SPORTSMEN WHO PERSONIFY THE FILIPINO FIGHTING SPIRIT
Eduard Folayang
by Karlo Sacamos

A career with more ups and downs than the roads leading to his hometown of Baguio City finally reached its pinnacle when Eduard Folayang pulled off one of the biggest upsets in ONE history. Truly a man of indomitable spirit

EDUARD Folayang is far from the typical homegrown Filipino mixed martial artist — the usually shy, countryside guy who lets his fists, elbows, and knees do most of talking inside the cage.

The Baguio native stands out as one of the most eloquent fighters in the country, fluent in Tagalog, but also never hesitant and always comfortable speaking in English in front of foreign reporters, let alone local media.

Those who know him well aren't surprised as Folayang was once a high school English teacher in the Mountain Province after being armed with an education degree from the University of the Cordilleras. He had even started taking up his master’s degree on the same course, although he has taken a break.

And once he expresses his thoughts, one could readily tell that he’s a deeply religious man.

One instance was right after pulling off one of the biggest upsets in ONE Championship by stunning Shinya Aoki in the main event of “Defending Honor” last November, when Folayang immediately thanked the “master of masters, the Lord of lords, Jesus Christ” for his victory.

The reigning ONE lightweight champion only points to one direction in attributing the culmination of his journey to the top of the Asian MMA scene.

“Palagi kong sinasabi yung nakalagay sa Ecclesiastes,” Folayang began talking after ONE: Age of Domination last December at the MOA Arena where he was at the corner of his Team Lakay stablemates who saw action three weeks after his title conquest.

“‘There is a time and season for every activity under heaven,’ so alam ko na ito yung time talaga na mabigyan tayo ng para sa atin,” he added, quoting the Old Testament book’s verse three, chapter one.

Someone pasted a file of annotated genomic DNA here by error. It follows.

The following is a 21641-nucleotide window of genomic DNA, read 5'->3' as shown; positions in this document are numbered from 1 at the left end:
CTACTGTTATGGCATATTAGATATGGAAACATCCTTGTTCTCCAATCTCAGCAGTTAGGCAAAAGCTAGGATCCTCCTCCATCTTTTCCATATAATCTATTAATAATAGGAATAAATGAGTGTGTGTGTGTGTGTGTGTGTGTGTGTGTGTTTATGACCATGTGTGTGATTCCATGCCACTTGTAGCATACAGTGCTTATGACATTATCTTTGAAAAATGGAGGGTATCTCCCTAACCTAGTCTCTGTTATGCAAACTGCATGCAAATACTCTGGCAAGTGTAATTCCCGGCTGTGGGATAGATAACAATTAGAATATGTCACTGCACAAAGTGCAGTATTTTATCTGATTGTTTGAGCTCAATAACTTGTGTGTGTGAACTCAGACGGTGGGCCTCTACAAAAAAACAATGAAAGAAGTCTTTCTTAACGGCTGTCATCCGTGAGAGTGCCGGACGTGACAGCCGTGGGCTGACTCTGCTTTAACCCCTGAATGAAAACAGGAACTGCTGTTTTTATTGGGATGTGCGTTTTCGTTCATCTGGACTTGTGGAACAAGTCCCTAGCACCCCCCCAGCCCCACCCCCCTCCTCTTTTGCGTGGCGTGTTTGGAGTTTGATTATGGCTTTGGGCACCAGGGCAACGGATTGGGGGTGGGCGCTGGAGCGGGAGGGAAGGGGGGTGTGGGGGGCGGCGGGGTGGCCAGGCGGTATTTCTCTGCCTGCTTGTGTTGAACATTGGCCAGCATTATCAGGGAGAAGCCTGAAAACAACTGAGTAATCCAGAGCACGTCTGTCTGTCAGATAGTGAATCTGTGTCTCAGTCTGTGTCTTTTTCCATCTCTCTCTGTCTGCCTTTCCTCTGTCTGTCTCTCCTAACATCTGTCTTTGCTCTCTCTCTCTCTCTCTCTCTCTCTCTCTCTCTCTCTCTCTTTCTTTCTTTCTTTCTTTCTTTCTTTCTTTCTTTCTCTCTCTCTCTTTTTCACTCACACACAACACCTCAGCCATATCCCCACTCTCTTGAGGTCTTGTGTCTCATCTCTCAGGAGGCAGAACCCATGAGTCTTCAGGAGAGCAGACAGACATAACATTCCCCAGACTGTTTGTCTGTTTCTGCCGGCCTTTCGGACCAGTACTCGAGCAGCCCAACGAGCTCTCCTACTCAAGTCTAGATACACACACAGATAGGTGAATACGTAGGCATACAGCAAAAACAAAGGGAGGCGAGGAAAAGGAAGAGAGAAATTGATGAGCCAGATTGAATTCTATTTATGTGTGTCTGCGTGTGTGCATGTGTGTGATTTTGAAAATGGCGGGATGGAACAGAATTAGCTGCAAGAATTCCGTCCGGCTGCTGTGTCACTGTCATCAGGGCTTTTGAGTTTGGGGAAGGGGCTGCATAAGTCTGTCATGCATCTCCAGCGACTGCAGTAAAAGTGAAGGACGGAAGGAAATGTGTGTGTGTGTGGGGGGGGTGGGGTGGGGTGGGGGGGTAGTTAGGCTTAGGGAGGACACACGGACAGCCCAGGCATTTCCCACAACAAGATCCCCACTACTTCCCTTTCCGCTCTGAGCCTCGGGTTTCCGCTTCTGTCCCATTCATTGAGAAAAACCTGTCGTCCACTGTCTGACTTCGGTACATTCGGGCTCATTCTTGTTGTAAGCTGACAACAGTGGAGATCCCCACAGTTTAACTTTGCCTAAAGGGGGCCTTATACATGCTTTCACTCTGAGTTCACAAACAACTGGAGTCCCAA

Indeed, the time has come for Folayang. His crowning moment finally came after a roller-coaster ride since he stepped onto the Asian stage for the continent’s top MMA outfit, long after earning the reputation as the best pound-for-pound MMA fighter in the country by ruling his division in the Universal Reality Combat Championship.

But Folayang’s path to the top was as long and winding as a trip to the country's summer capital.

After winning his first fight in ONE in 2011, Folayang lost two of his next three bouts in the promotion, before winning his next two to get back in title contention.

Known for his striking and wushu, being a 2006 Asian Games silver medalist and three-time SEA Games gold medalist, the 5-foot-9 fighter worked on his ground game to get to where he was; he paid for his own trip to the US in the middle of 2013 for a two-month training camp with top grapplers including compatriot and retired former Ultimate Fighting Championship contender Mark Muñoz.

He also learned from a former Olympic wrestling coach in Iranian Ali Heydarabadi, hired by Lakay coach Mark Sangiao to train his fighters.

But just when he was poised for a title shot, Folayang crashed back to earth following a devastating loss in “Warrior’s Way” to Timofey Nastyukhin, who knocked him out with a flying knee and soccer kicks in front of a stunned Filipino crowd at MOA last December 2014.

Fortunately, Folayang managed to sign a new contract, giving him renewed hope. And it was overseas where he took and completed his road to redemption. The man known as ‘Landslide’ won in Kuala Lumpur against Tetsuya Yamada last January, before prevailing in Macau against Adrian Pang last August in a pair of unanimous-decision wins.

And in Singapore on that fateful night last November 11, Folayang shocked the Asian MMA world by toppling a Japanese legend in Aoki, who had been unbeaten in nine fights spanning four years.

A heavy underdog against a superior grappler who’s considered one of the greatest Asian MMA fighters of all time, Folayang shrugged off Aoki’s numerous submission attempts, then turned to what he does best – striking, as he connected on a fight-defining knee, before finishing him off with a relentless ground-and-pound attack.

All it took was one title shot to get the belt, a birthday gift that came 11 days before he turned 32.

“Within that five years na ups and down, alam ko na marami sa inyo ang naka-witness kung paano yung struggle ko for this title shot, and finally,” beamed Folayang, who’s now counting his blessings as he and wife Genevieve are expecting their first child in the middle of March.

Whether his baby girl follows in his footsteps and becomes a champion remains to be seen. But Folayang has already inspired fellow aspiring Pinoy fighters, including his stablemates who were mostly successful in Age of Domination.

“I’m so happy na yun yung nagiging effect sa mga kasamahan ko,” Folayang said. “Actually, yun naman yung aim natin: hindi lang sila yung mai-inspire, kundi mas marami pang kabataan, mas marami pang fighters ang mapunta sa mataas na level ng competition kung saan ipapamalas nila yung kanilang kagalingan.”

Having that transcendental impact makes him deserving to be basically our Fighter of the Year for 2016.